How Do I Not Trust Thee: Jealousy

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Why I'm a Jealous Guy

How he stays calm I don't know. I get jealous over much less. I'm not what experts call "morbidly jealous" -- I don't get aggressive or have much of a temper. But I do feel more jealous than any happily married man should. And it comes out in all kinds of little ways I'm embarrassed to admit. Besides occasionally checking out the mail (or, okay, the cell phone bill), I definitely do the "husbandly hover." I pay a little too much attention to whom Diane talks with at parties, remaining far enough away to be inconspicuous but close enough to stealthily intercede in any conversation that seems suspiciously long.

Why do husbands do this kind of stuff? During our first few years together I believed my actions were well-founded responses to something real -- perhaps a carryover from fighting off other suitors to win Diane's hand. Like many husbands, I felt I had married someone way better than I deserved and needed to diligently protect myself against losing her. I still feel that way and can see how Diane attracts people: She's smart and disarmingly funny and, at 50, still turns heads (sometimes all the way around) in just a T-shirt and jeans.

But I have also come to understand that most of my jealousy is unfounded and unprovoked -- something I brought into the marriage, like that ugly brown sleeper sofa.

According to social scientists, husbands and wives are jealous in different ways: Supposedly, men care more about sexual fidelity and women care more about emotional fidelity. And, in a more important sociological indicator -- bad movie dialogue -- it is usually "did you sleep with him?" versus "do you love her?"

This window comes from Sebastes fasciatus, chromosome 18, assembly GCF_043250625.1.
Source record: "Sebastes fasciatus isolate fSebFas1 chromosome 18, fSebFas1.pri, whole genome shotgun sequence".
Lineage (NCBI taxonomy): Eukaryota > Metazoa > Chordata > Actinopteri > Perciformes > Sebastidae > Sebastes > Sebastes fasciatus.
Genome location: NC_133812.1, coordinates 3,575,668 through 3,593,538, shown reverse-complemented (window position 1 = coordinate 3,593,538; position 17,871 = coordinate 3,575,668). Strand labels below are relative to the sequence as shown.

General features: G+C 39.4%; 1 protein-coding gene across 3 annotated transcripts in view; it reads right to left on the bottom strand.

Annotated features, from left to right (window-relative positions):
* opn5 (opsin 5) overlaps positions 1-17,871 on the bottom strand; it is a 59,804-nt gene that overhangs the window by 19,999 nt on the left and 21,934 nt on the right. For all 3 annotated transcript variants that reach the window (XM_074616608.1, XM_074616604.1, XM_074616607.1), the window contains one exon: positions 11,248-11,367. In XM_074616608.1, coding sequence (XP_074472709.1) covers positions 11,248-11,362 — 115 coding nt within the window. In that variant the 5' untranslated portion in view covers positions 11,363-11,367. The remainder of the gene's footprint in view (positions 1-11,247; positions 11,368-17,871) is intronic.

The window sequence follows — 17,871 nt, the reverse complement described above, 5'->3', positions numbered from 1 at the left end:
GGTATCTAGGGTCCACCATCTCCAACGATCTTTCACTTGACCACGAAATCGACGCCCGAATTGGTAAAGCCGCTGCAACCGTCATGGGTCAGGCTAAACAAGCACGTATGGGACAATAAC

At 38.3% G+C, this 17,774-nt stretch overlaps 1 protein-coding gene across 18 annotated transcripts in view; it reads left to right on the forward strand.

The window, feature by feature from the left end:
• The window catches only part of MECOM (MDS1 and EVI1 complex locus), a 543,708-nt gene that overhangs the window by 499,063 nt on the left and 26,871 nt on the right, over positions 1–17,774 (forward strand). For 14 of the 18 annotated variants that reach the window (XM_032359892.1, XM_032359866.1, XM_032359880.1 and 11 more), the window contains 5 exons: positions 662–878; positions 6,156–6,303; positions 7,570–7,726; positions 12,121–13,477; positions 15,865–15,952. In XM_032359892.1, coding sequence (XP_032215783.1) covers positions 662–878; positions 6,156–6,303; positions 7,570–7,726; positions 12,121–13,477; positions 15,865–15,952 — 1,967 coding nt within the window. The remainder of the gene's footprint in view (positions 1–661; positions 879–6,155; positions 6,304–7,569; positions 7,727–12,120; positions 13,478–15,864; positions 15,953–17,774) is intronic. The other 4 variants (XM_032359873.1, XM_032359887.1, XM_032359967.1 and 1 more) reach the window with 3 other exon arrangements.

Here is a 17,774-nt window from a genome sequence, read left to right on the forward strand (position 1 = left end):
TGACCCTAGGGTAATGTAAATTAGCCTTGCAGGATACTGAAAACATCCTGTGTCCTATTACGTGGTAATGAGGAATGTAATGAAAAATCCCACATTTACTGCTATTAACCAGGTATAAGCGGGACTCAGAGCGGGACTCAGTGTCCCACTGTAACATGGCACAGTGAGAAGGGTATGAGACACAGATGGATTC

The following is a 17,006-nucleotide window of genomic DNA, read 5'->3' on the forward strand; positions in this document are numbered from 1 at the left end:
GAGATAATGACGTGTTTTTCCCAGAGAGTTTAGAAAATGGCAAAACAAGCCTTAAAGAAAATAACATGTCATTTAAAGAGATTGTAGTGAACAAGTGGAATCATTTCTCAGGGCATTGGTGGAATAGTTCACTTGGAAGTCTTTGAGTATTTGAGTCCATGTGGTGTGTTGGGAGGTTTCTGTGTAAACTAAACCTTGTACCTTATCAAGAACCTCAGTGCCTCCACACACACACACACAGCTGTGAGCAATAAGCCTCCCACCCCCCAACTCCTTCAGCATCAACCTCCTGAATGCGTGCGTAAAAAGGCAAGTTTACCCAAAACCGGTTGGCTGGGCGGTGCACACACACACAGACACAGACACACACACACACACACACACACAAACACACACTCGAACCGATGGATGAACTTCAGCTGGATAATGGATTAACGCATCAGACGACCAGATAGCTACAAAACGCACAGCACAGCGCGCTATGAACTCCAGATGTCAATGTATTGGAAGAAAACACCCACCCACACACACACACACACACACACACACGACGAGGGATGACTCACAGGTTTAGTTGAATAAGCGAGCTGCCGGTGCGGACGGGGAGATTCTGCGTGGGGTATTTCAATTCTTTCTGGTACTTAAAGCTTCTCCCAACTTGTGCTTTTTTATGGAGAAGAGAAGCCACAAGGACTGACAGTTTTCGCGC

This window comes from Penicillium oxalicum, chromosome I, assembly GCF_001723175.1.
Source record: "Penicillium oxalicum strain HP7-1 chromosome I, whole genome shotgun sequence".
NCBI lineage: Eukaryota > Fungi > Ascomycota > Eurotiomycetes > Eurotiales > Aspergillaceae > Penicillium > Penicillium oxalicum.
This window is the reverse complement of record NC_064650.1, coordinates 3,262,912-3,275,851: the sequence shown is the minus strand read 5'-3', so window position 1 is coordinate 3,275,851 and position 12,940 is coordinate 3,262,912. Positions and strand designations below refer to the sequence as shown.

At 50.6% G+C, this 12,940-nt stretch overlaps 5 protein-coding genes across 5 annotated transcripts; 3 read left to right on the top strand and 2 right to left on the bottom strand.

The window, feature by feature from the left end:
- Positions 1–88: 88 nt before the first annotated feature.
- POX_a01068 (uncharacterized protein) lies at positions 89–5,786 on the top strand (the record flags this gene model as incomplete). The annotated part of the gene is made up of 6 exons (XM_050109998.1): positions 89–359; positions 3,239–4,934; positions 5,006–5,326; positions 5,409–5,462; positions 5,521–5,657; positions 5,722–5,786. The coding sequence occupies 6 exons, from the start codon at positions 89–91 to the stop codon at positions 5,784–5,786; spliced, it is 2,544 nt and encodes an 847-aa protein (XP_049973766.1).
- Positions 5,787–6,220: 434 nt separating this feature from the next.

Now, I've always been troubled by this notion that men care more about possessing women than loving them, treating them like toys that nobody else can play with, while women will overlook sexual indiscretions as long as he loves her best. So I'm glad to report that recent studies show jealousy is becoming a more equal-opportunity obsession. Men are now scoring as more emotionally jealous than ever before, and women as more sexually jealous. Our worst relationship fears have all begun to even out. This could mean men are learning to love more or that women have finally wised up about the old "I slept with her but it didn't mean anything" line, or both.

As for us, I consider myself lucky that after 20 years together my wife is still kind of flattered by how possessive I can be. Even now Diane recalls as "funny and cute" how, during our courtship, I used to show up "coincidentally" at restaurants where she was dining with friends. ("Funny and cute?" a friend of ours gasped when she later heard about my extreme wooing. "He was a stalker!")

When I recently fessed up to Diane about the algae researcher incident, she found it "hilariously touching." I guess that's because she appreciates the upside of jealousy in a marriage. And no matter how many times she has to deal with me waiting up for her like some '60s sitcom dad on the few nights she goes out with the girls, I can think of only one thing worse for our relationship.

And that would be if I stopped being so jealous.

Originally published in Ladies' Home Journal, September 2006.



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